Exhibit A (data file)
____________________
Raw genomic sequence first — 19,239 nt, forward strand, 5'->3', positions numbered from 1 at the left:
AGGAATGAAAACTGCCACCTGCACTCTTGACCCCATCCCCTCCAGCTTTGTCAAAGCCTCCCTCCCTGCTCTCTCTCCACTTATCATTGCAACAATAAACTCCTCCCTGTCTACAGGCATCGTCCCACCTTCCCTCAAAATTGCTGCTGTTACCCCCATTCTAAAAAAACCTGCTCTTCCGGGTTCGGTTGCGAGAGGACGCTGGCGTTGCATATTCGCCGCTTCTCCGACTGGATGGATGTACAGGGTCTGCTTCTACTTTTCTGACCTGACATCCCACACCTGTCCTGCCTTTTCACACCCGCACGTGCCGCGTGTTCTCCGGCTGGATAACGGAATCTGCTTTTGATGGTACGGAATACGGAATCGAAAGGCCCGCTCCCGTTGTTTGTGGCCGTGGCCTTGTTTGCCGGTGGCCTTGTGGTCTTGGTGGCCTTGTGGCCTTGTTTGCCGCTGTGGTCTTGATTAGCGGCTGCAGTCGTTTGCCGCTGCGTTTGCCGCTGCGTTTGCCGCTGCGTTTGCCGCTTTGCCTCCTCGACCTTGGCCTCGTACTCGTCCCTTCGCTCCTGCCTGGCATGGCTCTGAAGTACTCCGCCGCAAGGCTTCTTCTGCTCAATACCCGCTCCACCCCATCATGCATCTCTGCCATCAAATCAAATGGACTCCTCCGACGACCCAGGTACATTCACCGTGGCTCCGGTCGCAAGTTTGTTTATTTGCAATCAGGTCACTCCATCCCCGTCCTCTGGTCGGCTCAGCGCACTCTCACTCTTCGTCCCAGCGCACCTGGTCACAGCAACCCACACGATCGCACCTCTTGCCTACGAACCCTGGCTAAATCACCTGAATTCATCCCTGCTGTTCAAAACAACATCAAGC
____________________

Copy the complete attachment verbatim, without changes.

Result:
Raw genomic sequence first — 19,239 nt, forward strand, 5'->3', positions numbered from 1 at the left:
AGGAATGAAAACTGCCACCTGCACTCTTGACCCCATCCCCTCCAGCTTTGTCAAAGCCTCCCTCCCTGCTCTCTCTCCACTTATCATTGCAACAATAAACTCCTCCCTGTCTACAGGCATCGTCCCACCTTCCCTCAAAATTGCTGCTGTTACCCCCATTCTAAAAAAACCTGCTCTTCCGGGTTCGGTTGCGAGAGGACGCTGGCGTTGCATATTCGCCGCTTCTCCGACTGGATGGATGTACAGGGTCTGCTTCTACTTTTCTGACCTGACATCCCACACCTGTCCTGCCTTTTCACACCCGCACGTGCCGCGTGTTCTCCGGCTGGATAACGGAATCTGCTTTTGATGGTACGGAATACGGAATCGAAAGGCCCGCTCCCGTTGTTTGTGGCCGTGGCCTTGTTTGCCGGTGGCCTTGTGGTCTTGGTGGCCTTGTGGCCTTGTTTGCCGCTGTGGTCTTGATTAGCGGCTGCAGTCGTTTGCCGCTGCGTTTGCCGCTGCGTTTGCCGCTGCGTTTGCCGCTTTGCCTCCTCGACCTTGGCCTCGTACTCGTCCCTTCGCTCCTGCCTGGCATGGCTCTGAAGTACTCCGCCGCAAGGCTTCTTCTGCTCAATACCCGCTCCACCCCATCATGCATCTCTGCCATCAAATCAAATGGACTCCTCCGACGACCCAGGTACATTCACCGTGGCTCCGGTCGCAAGTTTGTTTATTTGCAATCAGGTCACTCCATCCCCGTCCTCTGGTCGGCTCAGCGCACTCTCACTCTTCGTCCCAGCGCACCTGGTCACAGCAACCCACACGATCGCACCTCTTGCCTACGAACCCTGGCTAAATCACCTGAATTCATCCCTGCTGTTCAAAACAACATCAAGC